...methodology in a CSV file, what those attributes are in a grid. You know how you can look at those relationships in a bar graph if you're looking at a key driver analysis, you know, a data fit metrics on another side. So, and it's always evolving because we're always talking with our clients and with our users like what can we what is it that you would like that would help simplify what you're doing and to make this easier? So we were speaking with one perspective plant. They said, you know what, I really like your outputs, but I'm ingrained in correlations and you have this correlation graph that looks like a balustring because it's just showing all the correlation relationships. And they're like if I can get that in a heat map, that would be simple. Two days later done. Like okay, we went to the UIUX team. They want to heat map. Is there? Do you know how to build this? Yeah, that's easy, that's no problem. Boom, it's on the platform. So we're always trying to look for ways to make the user interface, in the user experience, much more simplified and taking into account who the user is, and but then also not trying to get to cute with ourselves as saying, oh well, we're going to build one specifically for public policy, we're going to build one specifically for finance, we're going to build one specifically for marketing research and one specifically for, you know, for x, Y and C, that everyone has their own because there are times when each one of those pieces may be applicable to what someone's doing. So why would you want to eliminate it? So it's just a matter of cutting down confusion, but yet building trust within the within the user right. So you're trying to make it as universal, universally approachable for each type of customer use cases you can, while improving that user experience as much as you possibly can by giving them the options that's correct them to consume the data that's correct. And if we get a phone call from, you know, a client who's in, you know, public policy, and they're asking about the KPI attribution feature, but yet they say, you know, if you think about it, and this is where I my background, comes in and and they're like, well, if you thought about the target population of what we're trying to do with this market that were building in Sierra Leone, if you thought about it in terms of KPI and goods distributed rather than a food program how would I structure my data or how would we be able to look at it and use that feature, which is when we go to work, because it's a valid question, like okay, you know, rather than just looking at it from a straight KPI, which is, you know, someone's looking at it from a business use case, right, how you could look at it from a different point of view? And the data scientists that I have, you know, they all come from finance, they all come from that because that's what they learned, and data sciences is marketing and stuff like...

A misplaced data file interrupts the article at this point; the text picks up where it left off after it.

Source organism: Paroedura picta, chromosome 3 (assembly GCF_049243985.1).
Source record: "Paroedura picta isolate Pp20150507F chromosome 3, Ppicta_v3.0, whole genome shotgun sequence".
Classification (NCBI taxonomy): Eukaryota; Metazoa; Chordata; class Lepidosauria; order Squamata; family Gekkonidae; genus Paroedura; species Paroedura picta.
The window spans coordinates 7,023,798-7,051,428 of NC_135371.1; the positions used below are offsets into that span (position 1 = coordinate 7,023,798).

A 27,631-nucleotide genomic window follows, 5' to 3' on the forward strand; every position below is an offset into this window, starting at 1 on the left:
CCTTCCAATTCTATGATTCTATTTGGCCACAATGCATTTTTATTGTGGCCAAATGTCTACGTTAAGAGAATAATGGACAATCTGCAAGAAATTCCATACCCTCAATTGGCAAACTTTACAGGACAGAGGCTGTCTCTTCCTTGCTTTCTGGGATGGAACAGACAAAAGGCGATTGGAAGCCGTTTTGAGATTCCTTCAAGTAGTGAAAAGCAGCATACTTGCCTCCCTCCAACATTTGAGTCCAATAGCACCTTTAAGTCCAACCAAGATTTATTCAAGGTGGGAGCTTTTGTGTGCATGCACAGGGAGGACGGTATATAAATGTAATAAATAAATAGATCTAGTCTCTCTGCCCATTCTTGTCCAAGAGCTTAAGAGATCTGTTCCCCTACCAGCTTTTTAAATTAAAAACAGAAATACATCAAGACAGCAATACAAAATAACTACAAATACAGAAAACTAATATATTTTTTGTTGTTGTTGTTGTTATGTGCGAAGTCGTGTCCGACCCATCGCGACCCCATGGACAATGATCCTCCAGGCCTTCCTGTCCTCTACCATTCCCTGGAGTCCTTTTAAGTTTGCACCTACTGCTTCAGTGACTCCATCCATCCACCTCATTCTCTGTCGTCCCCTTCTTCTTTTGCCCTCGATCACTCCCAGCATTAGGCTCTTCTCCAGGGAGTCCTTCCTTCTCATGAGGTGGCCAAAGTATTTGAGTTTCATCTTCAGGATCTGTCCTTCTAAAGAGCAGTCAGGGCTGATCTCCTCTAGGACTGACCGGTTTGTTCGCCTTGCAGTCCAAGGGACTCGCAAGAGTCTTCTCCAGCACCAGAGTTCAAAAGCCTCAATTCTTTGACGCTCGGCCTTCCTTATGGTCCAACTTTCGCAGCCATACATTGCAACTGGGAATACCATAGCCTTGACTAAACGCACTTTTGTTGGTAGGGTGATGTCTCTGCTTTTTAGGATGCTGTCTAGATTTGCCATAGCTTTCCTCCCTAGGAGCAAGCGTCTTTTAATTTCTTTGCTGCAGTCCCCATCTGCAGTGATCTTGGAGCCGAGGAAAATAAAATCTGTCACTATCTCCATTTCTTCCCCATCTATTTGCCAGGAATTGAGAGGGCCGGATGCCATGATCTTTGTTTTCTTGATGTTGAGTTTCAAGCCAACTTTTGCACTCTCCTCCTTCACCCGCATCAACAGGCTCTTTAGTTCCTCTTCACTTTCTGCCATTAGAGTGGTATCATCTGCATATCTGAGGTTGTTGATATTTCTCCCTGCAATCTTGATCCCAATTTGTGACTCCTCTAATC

...that, whereas I learned data science on how to be efficient in spending public dollars or whatever, or what's the successful so when I come to them and they're like, I don't get it, and then when I explain it to him, they're like, oh, okay, so you do look at this like a business, I'm like yeah, I know that. People like to think that. They're just like wastefully spending money. But there is actually a reason on how someone comes up with that and mistakes nothing. Once again, nothing is perfect. So, right, what happens in real time? We can all armchair quarterback something on the back end. So what we're doing is trying to make all of those decisions important. Last thing I'll put in there is when we're talking, like say, with a marketing client, and they're looking at their graph and they they run their key driver analysis, the ones that have the lesser scores will be somewhat great out and so what we like to tell them is, you know, those great out ones are really important because you know what that's telling you. That's telling you you don't have to spend money on those. Do not waste a dollar on those, because that is not what is driving what you're trying to achieve, and I think that that is a bigger, a bigger piece of it than just how am I going to get people to buy more of my product? Because you're going to spend money to get them to buy more of your product, so why not be more efficient with how you're going to spend them? Right? So you're helping you you're helping customers to still down the areas where they should be focused, opposed to just more time in the platform, like more time, more inputs. You know, I'm not sure how you guys go about charging customers, but you know, a lot of analecs tools are ingestion base. You know, x amount of data in, you know, equals x amount of dollars, right, and a check for right. So yeah, if you're able to kind of distill down and go, you know, these three areas not very important for what you're trying to accomplish, that's a huge benefit to your customer. Yeah, I mean I liken it to I was running disaster relief in the state of New York and one of our contractors, he was the captain of the Lsu football team at Lsu when they won the national championship with Nick Saven was their coach, and then he followed save into Miami and then Alabama, etcetera, etc. And he said, you know, coach save and used to have a saying, you know, I'll remove the x with it. But he's just like you could throw dirt at a wall and see what sticks, but at the end of the day you just have a dirty wall. And so what we're trying to do is make sure that you don't have a dirty wall like it's. There's more bang your buck. And, by the way, that money that you're not spending, that you're and you're more able to be targeted and focused. That's real are why? Because now you're able to really hone in on what you're doing right now. That's that's very interesting. So along the journey, what is a specific challenge your team had to overcome? I think the biggest challenge we have to overcome, and we're still overcoming this, it well, I mean there's a couple of considering we're coming out of a pandemic, but the the the first challenge that we had to overcome was what is causal discovery, because we met with so...